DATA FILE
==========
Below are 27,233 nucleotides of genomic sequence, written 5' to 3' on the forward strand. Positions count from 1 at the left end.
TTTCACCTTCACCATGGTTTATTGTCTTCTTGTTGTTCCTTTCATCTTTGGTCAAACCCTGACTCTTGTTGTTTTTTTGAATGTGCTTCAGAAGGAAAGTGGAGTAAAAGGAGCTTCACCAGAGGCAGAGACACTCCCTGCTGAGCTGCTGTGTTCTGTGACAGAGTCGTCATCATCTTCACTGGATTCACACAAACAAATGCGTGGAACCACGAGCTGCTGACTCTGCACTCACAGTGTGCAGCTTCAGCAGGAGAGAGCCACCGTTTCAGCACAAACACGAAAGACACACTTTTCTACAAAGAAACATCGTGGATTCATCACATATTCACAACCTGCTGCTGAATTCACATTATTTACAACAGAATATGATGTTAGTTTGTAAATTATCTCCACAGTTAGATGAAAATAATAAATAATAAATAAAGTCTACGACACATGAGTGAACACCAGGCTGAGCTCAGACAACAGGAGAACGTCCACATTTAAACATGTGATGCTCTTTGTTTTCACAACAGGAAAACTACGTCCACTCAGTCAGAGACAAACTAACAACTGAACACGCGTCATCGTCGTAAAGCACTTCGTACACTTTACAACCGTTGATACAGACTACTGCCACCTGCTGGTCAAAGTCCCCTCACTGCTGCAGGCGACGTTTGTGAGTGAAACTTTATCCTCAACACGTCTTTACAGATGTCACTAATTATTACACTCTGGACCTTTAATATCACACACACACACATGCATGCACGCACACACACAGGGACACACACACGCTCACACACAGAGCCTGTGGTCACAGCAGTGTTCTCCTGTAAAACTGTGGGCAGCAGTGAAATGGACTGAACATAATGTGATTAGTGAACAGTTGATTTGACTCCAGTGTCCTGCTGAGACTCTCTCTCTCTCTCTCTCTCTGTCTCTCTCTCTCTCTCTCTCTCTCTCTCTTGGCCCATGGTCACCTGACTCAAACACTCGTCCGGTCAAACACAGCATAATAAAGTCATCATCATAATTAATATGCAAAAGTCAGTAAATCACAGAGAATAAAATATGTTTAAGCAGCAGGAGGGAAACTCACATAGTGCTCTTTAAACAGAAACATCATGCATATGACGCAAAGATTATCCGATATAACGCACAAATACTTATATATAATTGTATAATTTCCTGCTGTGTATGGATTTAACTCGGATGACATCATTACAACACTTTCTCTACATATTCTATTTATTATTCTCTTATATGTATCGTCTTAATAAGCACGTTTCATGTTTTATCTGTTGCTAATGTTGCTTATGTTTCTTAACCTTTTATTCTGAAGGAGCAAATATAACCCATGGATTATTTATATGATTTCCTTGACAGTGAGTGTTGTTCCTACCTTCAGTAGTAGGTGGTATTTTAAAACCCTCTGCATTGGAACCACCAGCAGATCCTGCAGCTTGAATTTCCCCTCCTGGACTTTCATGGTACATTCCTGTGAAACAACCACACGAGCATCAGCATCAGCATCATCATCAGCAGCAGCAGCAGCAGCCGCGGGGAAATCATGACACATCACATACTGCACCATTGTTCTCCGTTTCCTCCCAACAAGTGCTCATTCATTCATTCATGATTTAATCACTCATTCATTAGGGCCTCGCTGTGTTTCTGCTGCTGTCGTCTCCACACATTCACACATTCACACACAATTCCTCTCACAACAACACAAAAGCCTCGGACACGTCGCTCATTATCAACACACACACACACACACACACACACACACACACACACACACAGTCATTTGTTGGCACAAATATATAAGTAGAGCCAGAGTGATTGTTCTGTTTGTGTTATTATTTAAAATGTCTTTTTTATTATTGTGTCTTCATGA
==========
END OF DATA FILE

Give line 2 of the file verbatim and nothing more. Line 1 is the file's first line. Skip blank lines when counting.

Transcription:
TTTCACCTTCACCATGGTTTATTGTCTTCTTGTTGTTCCTTTCATCTTTGGTCAAACCCTGACTCTTGTTGTTTTTTTGAATGTGCTTCAGAAGGAAAGTGGAGTAAAAGGAGCTTCACCAGAGGCAGAGACACTCCCTGCTGAGCTGCTGTGTTCTGTGACAGAGTCGTCATCATCTTCACTGGATTCACACAAACAAATGCGTGGAACCACGAGCTGCTGACTCTGCACTCACAGTGTGCAGCTTCAGCAGGAGAGAGCCACCGTTTCAGCACAAACACGAAAGACACACTTTTCTACAAAGAAACATCGTGGATTCATCACATATTCACAACCTGCTGCTGAATTCACATTATTTACAACAGAATATGATGTTAGTTTGTAAATTATCTCCACAGTTAGATGAAAATAATAAATAATAAATAAAGTCTACGACACATGAGTGAACACCAGGCTGAGCTCAGACAACAGGAGAACGTCCACATTTAAACATGTGATGCTCTTTGTTTTCACAACAGGAAAACTACGTCCACTCAGTCAGAGACAAACTAACAACTGAACACGCGTCATCGTCGTAAAGCACTTCGTACACTTTACAACCGTTGATACAGACTACTGCCACCTGCTGGTCAAAGTCCCCTCACTGCTGCAGGCGACGTTTGTGAGTGAAACTTTATCCTCAACACGTCTTTACAGATGTCACTAATTATTACACTCTGGACCTTTAATATCACACACACACACATGCATGCACGCACACACACAGGGACACACACACGCTCACACACAGAGCCTGTGGTCACAGCAGTGTTCTCCTGTAAAACTGTGGGCAGCAGTGAAATGGACTGAACATAATGTGATTAGTGAACAGTTGATTTGACTCCAGTGTCCTGCTGAGACTCTCTCTCTCTCTCTCTCTCTGTCTCTCTCTCTCTCTCTCTCTCTCTCTCTTGGCCCATGGTCACCTGACTCAAACACTCGTCCGGTCAAACACAGCATAATAAAGTCATCATCATAATTAATATGCAAAAGTCAGTAAATCACAGAGAATAAAATATGTTTAAGCAGCAGGAGGGAAACTCACATAGTGCTCTTTAAACAGAAACATCATGCATATGACGCAAAGATTATCCGATATAACGCACAAATACTTATATATAATTGTATAATTTCCTGCTGTGTATGGATTTAACTCGGATGACATCATTACAACACTTTCTCTACATATTCTATTTATTATTCTCTTATATGTATCGTCTTAATAAGCACGTTTCATGTTTTATCTGTTGCTAATGTTGCTTATGTTTCTTAACCTTTTATTCTGAAGGAGCAAATATAACCCATGGATTATTTATATGATTTCCTTGACAGTGAGTGTTGTTCCTACCTTCAGTAGTAGGTGGTATTTTAAAACCCTCTGCATTGGAACCACCAGCAGATCCTGCAGCTTGAATTTCCCCTCCTGGACTTTCATGGTACATTCCTGTGAAACAACCACACGAGCATCAGCATCAGCATCATCATCAGCAGCAGCAGCAGCAGCCGCGGGGAAATCATGACACATCACATACTGCACCATTGTTCTCCGTTTCCTCCCAACAAGTGCTCATTCATTCATTCATGATTTAATCACTCATTCATTAGGGCCTCGCTGTGTTTCTGCTGCTGTCGTCTCCACACATTCACACATTCACACACAATTCCTCTCACAACAACACAAAAGCCTCGGACACGTCGCTCATTATCAACACACACACACACACACACACACACACACACACACACACACAGTCATTTGTTGGCACAAATATATAAGTAGAGCCAGAGTGATTGTTCTGTTTGTGTTATTATTTAAAATGTCTTTTTTATTATTGTGTCTTCATGA